I first came across Kym Shumsky’s work around two years ago but despite a few Twitter conversations, having mutual friends and working across the street from one another, we had never had the opportunity to meet. When I saw on Twitter a few weeks ago that Kym was launching a new photography project and looking for other photographers to collaborate with I jumped at the chance to both ask her to guest post here and to be one of her collaborators. I’m pleased to say that she agreed to both. Kym and I met and concocted a plan over coffee and while we’re keeping the details under wraps for now, I promise to share the results here when I can. In the meantime, I’m pleased to welcome Kym to Mortal Muses today to share her work and her thoughts on collaboration with us. ~ Debra

The thing about an actual two-shot – the t.v. journalism kind – is that it’s manufactured.  It’s a quick set-up of the interviewer and the interviewee, usually right after the actual talking takes place.  Visually, it’s filler: inserted into the spaces between head shots to keep the audience’s attention.  When you see those frames in the nightly newscast, there’s as good a chance as any that they’re discussing the weather, or how to validate parking in that particular moment.  Definitely not the news.
1 - Burlesque
Photography – the kind involving people in particular – shares a similar need for the manufactured.  Controlling the visual – even as lightly as positioning a cup, or opening a window – are the little things that help provide the raw materials that go into storytelling; words and verbs for the eyes.
2 - Bob's Coffee
Plus, it helps with the talent; well past the awkward first 10 minutes of shooting someone you have never met, conversation had best be going well.  It’s not?  Open the window.  Change the frame.  A change of perspective brings a second opportunity to take that perfect portrait shot.  Or sit your handsome husband next to them, see if he can fix it.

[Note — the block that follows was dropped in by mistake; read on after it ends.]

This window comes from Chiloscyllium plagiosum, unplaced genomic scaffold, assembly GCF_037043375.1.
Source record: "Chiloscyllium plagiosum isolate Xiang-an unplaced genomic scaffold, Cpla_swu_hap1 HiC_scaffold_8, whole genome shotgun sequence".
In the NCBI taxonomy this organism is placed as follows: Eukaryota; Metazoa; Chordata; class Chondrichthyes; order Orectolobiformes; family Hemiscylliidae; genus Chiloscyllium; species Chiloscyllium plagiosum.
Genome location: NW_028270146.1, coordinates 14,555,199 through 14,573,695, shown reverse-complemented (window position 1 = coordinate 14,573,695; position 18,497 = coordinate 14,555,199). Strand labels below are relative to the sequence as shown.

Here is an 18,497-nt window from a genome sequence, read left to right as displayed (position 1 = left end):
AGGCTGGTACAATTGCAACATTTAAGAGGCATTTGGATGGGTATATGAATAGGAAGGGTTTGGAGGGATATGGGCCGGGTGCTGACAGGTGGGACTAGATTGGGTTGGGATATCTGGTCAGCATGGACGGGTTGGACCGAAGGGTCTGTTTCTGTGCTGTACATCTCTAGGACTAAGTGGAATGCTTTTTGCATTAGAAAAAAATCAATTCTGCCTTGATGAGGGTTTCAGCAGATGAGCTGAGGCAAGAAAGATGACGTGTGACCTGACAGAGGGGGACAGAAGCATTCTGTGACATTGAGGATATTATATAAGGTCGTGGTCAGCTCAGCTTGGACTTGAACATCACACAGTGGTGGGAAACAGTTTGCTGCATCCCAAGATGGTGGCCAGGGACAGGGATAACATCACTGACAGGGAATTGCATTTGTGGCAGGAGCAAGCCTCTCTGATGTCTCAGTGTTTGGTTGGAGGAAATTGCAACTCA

3- Mr Fix It
But what happens when it isn’t just one vision you’re trying to find, but two?  What are they REALLY saying in the two-shot?
4 - W&J
I’ve done this before; three years ago, I asked out loud what it would be like to photograph strangers, and summarily met 100 of them.  Now in the early days of the yet untested TwoShot.ca, what I hope to achieve is in many senses a deconstruction.  If portraiture was the headline news, what I’m looking for is feature material.  And I’m signing up other photographers to make sure I get the right perspectives.  Two photographers, same place, same time.  And at the end of it, a single arrangement of our best shots.  A story as much about the things we are shooting as it is about us.
5- Gang
Because the story happening on the other side of the lens is always just as important.
Photo 6 - Film
Kym Shumsky really is just an amateur photographer with a completely unrelated day job and a blissfully ordinary life.  She is married to an excellent fellow who does not mind being called a light stand, and is pretty much awesome in every other way, too.   She was raised in Winnipeg.